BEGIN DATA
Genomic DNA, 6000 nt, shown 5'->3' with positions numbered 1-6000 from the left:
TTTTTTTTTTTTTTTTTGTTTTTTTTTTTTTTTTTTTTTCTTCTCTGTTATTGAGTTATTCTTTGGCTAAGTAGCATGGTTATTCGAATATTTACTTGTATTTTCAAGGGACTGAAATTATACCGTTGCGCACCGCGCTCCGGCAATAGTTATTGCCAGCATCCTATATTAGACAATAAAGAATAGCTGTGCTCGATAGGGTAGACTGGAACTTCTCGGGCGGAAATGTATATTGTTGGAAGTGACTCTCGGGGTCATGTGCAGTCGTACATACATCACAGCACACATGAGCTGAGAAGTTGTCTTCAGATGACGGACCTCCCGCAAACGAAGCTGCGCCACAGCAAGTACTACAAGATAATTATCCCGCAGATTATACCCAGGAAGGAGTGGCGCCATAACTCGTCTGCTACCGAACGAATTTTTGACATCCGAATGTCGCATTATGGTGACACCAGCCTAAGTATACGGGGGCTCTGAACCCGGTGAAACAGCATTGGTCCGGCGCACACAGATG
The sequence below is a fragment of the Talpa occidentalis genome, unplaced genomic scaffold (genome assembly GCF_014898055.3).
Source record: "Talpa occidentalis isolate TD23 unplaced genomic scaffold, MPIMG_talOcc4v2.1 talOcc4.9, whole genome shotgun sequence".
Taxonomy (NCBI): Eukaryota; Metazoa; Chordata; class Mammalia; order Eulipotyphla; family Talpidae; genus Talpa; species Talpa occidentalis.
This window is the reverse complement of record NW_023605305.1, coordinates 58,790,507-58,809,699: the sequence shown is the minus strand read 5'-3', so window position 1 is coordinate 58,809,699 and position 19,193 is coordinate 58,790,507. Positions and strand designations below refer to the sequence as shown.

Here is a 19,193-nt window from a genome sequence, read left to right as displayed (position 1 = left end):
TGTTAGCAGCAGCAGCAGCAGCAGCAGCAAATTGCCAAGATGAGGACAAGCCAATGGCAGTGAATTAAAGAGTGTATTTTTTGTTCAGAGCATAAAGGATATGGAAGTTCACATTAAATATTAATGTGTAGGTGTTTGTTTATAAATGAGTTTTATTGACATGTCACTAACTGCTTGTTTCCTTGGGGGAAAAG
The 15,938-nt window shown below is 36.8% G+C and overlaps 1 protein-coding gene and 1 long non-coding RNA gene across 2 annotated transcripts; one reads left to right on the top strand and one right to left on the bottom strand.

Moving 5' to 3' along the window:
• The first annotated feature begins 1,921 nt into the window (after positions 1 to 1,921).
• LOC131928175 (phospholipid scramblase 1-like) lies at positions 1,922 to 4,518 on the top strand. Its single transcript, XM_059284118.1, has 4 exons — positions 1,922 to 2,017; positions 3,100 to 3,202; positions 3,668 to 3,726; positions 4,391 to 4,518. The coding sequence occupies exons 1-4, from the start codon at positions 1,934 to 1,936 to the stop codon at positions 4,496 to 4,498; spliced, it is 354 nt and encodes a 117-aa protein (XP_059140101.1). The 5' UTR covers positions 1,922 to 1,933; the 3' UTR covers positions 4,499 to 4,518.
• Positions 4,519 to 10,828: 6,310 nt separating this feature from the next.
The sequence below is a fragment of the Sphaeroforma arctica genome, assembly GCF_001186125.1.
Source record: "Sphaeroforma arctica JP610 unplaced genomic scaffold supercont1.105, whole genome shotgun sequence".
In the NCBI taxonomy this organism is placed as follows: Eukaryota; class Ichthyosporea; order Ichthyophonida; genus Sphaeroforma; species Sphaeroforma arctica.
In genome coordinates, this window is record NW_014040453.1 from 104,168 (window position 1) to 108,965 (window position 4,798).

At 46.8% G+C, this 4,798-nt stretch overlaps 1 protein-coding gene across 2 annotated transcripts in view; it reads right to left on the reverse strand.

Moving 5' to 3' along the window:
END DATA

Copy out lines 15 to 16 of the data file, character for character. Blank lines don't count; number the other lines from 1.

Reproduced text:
Source record: "Sphaeroforma arctica JP610 unplaced genomic scaffold supercont1.105, whole genome shotgun sequence".
In the NCBI taxonomy this organism is placed as follows: Eukaryota; class Ichthyosporea; order Ichthyophonida; genus Sphaeroforma; species Sphaeroforma arctica.